In September 2007, rumors and scant pictures appeared of an Israeli bombing of a Syrian nuclear facility. Israel bombed a facility in Syrian soil, probably killing Syrian citizens, and Syria didn't say a word. Israel apparently had good evidence that the Syrians were building a nuclear facility, and didn't say a thing--at least publicly--to the IAEA, the US, or any media source.
The above image is a before-and-after of the facility; Syria quietly razed the site after it had been bombed, and has not put up a fuss. In fact, the first acknowledgment that the site could be nuclear comes from the US Intelligence Community, which claims to have video evidence (to be shown to Senate tomorrow) of North Korean officials assisting Syria in constructing the plant, which appeared to be capable of refining small amounts of plutonium to weapons-grade. Why the wait, the secrecy?
Sadly, there's no clear answer. This is certainly curious; Syria has a tendency to overstate Israeli wrongdoings, but stayed quiet here. Syria was probably simply trying to prevent too much public attention from bearing down on it for its building of the facility. But why did Israel insist on staying quiet, especially when it became increasingly apparent that the Israelis indeed carried out the attack? I simply don't know. Perhaps a deal with the Syrians had been made. Indeed, the Israelis have just recently leaked that they might be willing to return the Golan Heights to Syria in exchange for a peace agreement.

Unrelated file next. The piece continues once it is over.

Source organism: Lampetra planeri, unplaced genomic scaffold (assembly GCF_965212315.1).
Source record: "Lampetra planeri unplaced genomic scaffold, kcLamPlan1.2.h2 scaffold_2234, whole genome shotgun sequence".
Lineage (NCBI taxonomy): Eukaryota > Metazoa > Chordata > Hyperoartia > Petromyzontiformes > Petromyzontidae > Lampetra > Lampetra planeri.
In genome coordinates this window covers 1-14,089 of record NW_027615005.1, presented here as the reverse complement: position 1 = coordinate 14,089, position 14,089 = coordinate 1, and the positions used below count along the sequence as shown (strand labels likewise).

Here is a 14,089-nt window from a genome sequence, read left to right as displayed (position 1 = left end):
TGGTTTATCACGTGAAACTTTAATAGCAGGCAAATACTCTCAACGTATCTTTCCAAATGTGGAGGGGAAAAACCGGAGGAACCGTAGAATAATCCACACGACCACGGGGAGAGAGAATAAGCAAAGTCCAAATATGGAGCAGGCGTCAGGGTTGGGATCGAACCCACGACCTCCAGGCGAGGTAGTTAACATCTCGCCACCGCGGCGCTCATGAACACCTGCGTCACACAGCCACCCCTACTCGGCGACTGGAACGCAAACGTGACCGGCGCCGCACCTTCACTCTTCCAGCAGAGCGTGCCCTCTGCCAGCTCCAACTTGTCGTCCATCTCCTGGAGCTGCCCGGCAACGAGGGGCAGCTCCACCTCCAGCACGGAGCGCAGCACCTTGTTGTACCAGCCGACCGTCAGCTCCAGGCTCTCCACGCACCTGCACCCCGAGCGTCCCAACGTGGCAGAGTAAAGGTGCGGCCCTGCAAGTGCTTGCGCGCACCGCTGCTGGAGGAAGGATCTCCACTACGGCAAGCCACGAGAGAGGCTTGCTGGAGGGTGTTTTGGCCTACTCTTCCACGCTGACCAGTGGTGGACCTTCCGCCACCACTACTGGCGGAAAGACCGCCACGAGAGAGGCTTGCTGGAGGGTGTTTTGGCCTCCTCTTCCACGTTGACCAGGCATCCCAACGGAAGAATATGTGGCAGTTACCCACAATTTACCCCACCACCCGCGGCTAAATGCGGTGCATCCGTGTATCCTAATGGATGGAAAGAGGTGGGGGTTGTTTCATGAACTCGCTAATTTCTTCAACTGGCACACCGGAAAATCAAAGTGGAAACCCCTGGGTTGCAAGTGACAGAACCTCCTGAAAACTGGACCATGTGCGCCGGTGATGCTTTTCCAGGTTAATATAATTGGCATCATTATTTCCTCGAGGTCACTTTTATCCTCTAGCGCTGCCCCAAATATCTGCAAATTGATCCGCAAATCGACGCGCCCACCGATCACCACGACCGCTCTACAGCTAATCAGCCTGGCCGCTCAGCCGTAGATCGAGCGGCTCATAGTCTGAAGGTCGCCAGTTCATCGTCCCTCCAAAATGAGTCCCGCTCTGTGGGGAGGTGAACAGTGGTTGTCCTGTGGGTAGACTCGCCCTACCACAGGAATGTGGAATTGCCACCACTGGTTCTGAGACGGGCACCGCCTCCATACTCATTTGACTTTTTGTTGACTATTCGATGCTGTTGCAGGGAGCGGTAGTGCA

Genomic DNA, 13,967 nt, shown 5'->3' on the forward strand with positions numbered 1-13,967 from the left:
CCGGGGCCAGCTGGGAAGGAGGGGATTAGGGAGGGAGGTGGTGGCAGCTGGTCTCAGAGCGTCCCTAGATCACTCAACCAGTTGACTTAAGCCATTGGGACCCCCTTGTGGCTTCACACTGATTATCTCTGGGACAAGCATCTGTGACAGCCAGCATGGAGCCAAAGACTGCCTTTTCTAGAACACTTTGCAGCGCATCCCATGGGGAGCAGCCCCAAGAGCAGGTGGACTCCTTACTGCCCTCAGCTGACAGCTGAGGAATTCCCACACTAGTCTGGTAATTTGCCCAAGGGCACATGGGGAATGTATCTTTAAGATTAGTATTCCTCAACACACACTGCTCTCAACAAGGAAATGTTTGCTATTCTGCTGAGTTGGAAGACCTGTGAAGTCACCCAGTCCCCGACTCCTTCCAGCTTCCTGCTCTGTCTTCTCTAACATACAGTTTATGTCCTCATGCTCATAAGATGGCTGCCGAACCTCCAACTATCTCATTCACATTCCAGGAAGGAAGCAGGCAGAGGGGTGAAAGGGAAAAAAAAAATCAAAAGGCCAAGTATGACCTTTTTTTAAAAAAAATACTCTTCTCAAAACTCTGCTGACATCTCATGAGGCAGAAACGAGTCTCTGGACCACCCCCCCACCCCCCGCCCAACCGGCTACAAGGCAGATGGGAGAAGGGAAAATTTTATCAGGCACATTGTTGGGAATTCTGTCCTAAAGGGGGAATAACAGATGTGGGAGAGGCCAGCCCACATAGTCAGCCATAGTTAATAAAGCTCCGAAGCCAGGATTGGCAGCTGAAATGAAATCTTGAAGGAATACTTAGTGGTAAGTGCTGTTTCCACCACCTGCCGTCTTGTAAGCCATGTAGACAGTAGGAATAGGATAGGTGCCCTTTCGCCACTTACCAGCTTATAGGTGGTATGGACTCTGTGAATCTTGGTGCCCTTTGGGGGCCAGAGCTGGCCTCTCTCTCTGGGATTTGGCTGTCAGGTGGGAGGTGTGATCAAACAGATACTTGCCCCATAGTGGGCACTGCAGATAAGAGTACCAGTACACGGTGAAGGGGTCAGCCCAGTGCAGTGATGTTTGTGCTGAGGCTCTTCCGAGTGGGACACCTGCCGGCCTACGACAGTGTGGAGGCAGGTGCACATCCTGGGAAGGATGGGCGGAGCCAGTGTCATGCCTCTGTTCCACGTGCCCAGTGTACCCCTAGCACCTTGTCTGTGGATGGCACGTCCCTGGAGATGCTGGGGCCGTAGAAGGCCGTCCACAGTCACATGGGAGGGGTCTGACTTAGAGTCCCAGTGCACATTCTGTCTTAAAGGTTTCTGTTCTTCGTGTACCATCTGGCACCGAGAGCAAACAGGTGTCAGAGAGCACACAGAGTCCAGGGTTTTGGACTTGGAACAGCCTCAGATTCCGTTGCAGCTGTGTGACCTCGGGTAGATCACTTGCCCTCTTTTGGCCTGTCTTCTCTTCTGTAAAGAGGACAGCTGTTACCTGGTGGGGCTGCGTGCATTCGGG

And on another funny timing note, Iran has recently agreed to give a detailed report to the IAEA about its nuclear program, and whether or not Iran is pursuing nuclear weapons (hint: the Iranians are going to say "no" to that). All this after Dick Cheney and Robert Gates both visited Oman--a friend of Iran--a few weeks ago, and after the US Navy parked the USS Cole back in the Persian Gulf coastal waters. Most interestingly, six-nation talks aimed at disarming North Korea's nuclear program just restarted. There's not enough out there to be sure of what all the timing means. Hopefully, the US decision to out the Syrians and North Koreans on their nuclear dealings comes as part of a greater political maneuver, but the timing is good enough that I would be genuinely surprised if it wasn't. Maybe the US is trying to pressure North Korea into disarming, or pressure the UN and the six-nations into bargaining harder. Maybe it is trying to pressure Iran by proxy, in particular as the US publicly blames Iran for supporting troublesome armed groups in Iraq (though Iran's official stance is supportive of disarming them). Maybe this is a golden opportunity to pressure both, and try to achieve a wrap-up of two of Bush's biggest foreign policy challenges in the last 8 years: Iraq and North Korea.
But we won't know for some time.